The elements of fund reporting have not changed much over the years. Fund categories continue to apply their current measurement focus and basis of accounting; nevertheless, reporting fund types (such as special revenue and capital projects) is no longer required for governmental funds in the basic financial statements according to GASB Statement 34. This approach established two new fund types, permanent funds (governmental) and private-purpose trust funds (fiduciary). Governments must also provide a reconciliation to the government-wide financial statements at the bottom of fund statements or in a separate schedule.


In response to the Sarbanes-Oxley Act of 2002, requirements of which increased internal control responsibilities for management and auditors of publicly traded companies, the OMB announced a rewrite of OMB Circular A-123 on December 21, 2004. The official title of this circular is Management's Responsibility for Internal Control, but it is dubbed by many government financial mangers as "Sarbanes-Oxley for Government." It contains sweeping changes to many aspects of federal financial reporting. The revision of this document is an effort by the OMB to help ensure that federal agencies' fiduciary responsibilities for public funds are fulfilled by strengthening requirements related to evaluation, documentation, and reporting on internal controls.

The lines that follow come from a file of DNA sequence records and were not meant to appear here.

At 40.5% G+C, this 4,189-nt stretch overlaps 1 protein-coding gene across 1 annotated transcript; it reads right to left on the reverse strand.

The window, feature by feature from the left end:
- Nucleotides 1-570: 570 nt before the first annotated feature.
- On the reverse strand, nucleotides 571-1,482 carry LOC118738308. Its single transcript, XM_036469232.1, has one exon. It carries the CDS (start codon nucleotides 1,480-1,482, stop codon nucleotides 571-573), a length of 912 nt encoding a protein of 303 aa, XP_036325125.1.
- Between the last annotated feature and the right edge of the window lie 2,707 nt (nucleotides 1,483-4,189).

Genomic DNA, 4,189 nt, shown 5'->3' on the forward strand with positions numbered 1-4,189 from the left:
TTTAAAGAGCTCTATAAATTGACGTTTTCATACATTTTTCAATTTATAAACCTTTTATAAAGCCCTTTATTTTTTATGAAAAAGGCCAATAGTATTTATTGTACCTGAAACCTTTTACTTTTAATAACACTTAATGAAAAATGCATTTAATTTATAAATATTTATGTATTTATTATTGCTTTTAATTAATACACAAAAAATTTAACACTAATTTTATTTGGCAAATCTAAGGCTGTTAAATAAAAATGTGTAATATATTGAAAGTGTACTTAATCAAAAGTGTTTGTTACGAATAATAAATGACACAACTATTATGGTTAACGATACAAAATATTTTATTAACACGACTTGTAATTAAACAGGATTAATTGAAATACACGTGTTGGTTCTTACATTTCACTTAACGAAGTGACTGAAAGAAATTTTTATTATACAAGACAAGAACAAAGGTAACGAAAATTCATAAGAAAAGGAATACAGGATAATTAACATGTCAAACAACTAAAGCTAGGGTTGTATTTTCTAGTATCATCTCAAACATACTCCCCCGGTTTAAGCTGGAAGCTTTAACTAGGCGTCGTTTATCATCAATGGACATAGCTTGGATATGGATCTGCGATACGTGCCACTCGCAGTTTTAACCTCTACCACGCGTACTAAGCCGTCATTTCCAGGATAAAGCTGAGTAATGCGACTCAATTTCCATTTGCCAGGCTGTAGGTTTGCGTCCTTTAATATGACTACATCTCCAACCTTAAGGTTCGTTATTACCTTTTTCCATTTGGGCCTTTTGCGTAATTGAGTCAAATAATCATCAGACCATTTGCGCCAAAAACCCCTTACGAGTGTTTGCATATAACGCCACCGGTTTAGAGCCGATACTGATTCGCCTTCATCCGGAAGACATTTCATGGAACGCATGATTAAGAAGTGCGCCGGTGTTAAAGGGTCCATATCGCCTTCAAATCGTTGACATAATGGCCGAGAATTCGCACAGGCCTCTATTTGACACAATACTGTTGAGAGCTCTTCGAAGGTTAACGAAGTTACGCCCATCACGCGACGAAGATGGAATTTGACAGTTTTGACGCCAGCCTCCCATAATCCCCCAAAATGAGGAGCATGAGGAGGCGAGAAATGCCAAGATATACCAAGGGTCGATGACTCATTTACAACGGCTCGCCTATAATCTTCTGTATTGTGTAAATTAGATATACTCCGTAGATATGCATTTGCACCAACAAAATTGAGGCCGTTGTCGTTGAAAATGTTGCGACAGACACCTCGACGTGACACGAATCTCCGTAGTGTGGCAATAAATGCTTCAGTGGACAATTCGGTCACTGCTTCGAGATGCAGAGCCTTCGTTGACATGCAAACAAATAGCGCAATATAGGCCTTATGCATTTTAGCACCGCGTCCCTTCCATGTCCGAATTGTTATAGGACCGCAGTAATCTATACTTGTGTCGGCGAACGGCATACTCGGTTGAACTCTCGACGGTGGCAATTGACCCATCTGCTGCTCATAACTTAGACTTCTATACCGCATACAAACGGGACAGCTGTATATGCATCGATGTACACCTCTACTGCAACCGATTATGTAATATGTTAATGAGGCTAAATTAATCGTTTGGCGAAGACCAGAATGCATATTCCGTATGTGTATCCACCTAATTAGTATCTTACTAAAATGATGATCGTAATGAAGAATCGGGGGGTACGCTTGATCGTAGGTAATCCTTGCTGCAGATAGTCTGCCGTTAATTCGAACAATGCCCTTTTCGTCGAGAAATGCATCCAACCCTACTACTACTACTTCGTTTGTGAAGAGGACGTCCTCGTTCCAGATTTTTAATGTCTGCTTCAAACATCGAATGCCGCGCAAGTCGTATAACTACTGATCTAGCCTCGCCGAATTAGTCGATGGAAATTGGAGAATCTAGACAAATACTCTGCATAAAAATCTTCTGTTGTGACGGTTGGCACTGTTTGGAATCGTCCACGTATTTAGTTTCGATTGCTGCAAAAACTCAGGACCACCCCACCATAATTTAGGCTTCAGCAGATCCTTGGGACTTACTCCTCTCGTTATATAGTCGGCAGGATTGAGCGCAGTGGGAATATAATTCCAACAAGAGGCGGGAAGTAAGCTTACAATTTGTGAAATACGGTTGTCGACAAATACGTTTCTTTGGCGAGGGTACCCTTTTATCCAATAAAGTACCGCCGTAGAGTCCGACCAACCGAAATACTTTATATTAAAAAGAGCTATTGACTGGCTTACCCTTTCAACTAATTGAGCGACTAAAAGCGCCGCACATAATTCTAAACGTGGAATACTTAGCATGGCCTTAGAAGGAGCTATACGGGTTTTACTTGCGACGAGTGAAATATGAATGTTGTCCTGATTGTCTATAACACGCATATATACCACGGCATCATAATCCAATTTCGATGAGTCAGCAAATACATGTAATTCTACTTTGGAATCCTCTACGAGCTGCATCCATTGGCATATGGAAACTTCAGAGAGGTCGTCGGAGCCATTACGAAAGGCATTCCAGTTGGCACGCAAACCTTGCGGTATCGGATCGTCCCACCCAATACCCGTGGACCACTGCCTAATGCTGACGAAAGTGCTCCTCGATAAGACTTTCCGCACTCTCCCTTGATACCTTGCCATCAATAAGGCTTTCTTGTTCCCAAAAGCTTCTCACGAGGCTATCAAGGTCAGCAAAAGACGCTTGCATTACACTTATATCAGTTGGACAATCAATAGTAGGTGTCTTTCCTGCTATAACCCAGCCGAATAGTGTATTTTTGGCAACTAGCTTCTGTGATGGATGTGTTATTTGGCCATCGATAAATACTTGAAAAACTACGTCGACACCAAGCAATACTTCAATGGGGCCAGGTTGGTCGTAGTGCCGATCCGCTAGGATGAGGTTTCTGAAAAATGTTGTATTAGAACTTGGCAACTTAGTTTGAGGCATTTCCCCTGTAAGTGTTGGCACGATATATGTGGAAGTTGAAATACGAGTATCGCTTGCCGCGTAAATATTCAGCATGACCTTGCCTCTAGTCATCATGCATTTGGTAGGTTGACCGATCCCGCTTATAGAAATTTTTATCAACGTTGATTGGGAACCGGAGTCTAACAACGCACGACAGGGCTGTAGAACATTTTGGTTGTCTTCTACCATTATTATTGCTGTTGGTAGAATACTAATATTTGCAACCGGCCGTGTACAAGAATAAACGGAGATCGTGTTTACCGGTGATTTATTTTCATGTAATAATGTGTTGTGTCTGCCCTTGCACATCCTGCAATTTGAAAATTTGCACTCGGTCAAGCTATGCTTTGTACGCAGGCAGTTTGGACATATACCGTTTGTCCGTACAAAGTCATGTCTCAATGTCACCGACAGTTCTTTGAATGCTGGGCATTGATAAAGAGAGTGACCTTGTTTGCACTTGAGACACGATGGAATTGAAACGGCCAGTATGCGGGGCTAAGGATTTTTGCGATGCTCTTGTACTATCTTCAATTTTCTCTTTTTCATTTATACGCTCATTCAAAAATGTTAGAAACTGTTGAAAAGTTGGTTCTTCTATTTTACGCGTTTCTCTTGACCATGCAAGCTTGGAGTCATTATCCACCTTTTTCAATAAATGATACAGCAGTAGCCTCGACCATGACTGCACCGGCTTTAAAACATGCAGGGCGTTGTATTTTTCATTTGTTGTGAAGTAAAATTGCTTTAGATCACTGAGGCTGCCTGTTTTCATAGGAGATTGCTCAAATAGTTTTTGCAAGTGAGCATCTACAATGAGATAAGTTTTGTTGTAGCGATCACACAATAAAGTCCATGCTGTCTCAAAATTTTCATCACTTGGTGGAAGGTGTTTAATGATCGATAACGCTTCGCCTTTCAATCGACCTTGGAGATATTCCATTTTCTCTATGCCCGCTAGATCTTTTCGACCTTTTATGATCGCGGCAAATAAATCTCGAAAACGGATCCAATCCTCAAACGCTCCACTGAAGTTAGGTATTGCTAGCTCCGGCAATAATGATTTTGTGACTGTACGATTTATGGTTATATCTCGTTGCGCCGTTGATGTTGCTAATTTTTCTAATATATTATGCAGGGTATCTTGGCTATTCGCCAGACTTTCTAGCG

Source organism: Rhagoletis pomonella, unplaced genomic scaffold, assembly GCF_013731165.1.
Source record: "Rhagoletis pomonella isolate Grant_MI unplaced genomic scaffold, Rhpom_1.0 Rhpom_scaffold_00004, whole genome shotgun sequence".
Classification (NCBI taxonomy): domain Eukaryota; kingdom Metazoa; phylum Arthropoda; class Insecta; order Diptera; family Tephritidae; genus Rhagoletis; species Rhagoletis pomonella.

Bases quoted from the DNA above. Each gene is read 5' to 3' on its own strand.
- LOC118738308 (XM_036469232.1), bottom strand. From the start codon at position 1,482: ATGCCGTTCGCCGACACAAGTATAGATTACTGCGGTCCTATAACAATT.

The specific objectives of internal controls, as defined by OMB Circular A-123, are threefold: effective and efficient operations, reliable financial reporting, and compliance with applicable laws and regulations. As such, the changes announced in the circular were in keeping with the objectives. Effective in fiscal year 2006, federal agencies must:

  • Assess and document their internal controls over financial reporting
  • Document their assessment of the effectiveness and reliability of those internal controls
  • Provide a separate assurance statement as part of the annual Federal Managers Financial Integrity Act Section 2 (assurances asserting whether the internal controls over financial reporting are effective)